3. The Commission is careful to point out that agreements which contain restrictions of competition that extend beyond the latitude in appreciation of national law and the parties (referred to in II (3) (A) (e) above) and that are accordingly caught by Article 85 (1), may be exempted where they satisfy the tests of Article 85 (3). But there is no indication in this case of how the agreement contributes to improving the production or distribution of goods, for its object and effect is that fine cut bearing the Toltecs mark cannot be distributed in the Federal Republic of Germany or can be so distributed only under onerous conditions. It is not clear why the correct description of Toltecs fine cut - that it is suitable for rolling cigarettes by hand - should be withheld from German consumers. The agreement therefore fails to benefit the consumer. Finally, it imposes restrictions on the undertakings which are not indispensable within the meaning of the third condition of Article 85 (3). Even if the object of the no-challenge clause were to eliminate the most extreme risk of confusion imaginable, this could not justify Mr Segers forgoing his rights, where BAT refrained for more than five years from using the Dorcet mark.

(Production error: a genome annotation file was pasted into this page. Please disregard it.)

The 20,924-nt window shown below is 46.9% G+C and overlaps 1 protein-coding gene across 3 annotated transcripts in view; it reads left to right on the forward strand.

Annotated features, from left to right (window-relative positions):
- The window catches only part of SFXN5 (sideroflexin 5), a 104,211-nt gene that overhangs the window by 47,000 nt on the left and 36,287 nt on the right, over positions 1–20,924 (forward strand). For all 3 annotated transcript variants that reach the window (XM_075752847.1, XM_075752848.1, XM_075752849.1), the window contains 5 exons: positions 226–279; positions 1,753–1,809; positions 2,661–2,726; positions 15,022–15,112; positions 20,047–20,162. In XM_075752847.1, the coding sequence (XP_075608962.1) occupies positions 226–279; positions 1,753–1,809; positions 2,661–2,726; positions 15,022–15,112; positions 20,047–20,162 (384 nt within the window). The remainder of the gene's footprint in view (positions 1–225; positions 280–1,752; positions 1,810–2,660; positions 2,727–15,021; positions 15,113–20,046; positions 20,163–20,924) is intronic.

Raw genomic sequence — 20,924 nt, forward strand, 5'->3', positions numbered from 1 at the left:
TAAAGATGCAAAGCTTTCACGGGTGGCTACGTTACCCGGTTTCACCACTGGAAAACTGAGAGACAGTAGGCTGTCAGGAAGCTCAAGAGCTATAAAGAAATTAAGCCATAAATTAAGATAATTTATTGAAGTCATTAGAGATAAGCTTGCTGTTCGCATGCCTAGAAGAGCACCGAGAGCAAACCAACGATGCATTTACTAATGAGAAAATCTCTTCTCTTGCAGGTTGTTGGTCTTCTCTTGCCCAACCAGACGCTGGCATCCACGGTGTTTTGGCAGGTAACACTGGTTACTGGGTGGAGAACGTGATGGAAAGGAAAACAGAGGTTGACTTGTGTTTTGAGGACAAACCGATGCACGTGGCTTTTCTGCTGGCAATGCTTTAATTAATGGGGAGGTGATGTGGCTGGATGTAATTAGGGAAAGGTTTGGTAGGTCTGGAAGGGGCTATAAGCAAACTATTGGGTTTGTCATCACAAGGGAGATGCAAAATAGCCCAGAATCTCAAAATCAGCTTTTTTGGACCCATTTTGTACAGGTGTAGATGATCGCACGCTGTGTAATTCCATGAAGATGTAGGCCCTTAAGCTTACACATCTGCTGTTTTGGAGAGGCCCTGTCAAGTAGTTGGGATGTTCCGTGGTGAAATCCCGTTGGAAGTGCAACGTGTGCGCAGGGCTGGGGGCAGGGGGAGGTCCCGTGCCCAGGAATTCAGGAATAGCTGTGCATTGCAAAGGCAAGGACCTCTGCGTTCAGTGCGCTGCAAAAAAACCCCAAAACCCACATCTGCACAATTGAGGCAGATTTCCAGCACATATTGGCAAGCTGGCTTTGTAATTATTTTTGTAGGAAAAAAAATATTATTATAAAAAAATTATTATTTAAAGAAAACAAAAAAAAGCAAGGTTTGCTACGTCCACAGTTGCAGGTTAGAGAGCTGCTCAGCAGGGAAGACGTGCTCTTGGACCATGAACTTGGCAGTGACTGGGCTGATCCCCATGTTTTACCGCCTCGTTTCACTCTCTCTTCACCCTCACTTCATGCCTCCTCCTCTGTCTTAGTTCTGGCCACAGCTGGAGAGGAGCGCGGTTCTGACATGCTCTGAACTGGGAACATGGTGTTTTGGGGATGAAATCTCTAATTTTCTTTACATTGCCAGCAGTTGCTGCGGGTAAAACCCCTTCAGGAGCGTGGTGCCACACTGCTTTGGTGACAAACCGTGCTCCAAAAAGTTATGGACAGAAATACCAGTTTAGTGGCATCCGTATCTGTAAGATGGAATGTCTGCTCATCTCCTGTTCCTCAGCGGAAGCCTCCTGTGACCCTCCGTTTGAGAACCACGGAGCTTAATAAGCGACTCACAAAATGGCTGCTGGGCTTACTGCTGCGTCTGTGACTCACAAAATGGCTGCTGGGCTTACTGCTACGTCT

4. Article 85 (3) is not, therefore, applicable to this agreement.

IV. Applicability of Articles 3 (1) and 15 (2) of Regulation No 17 1. Article 3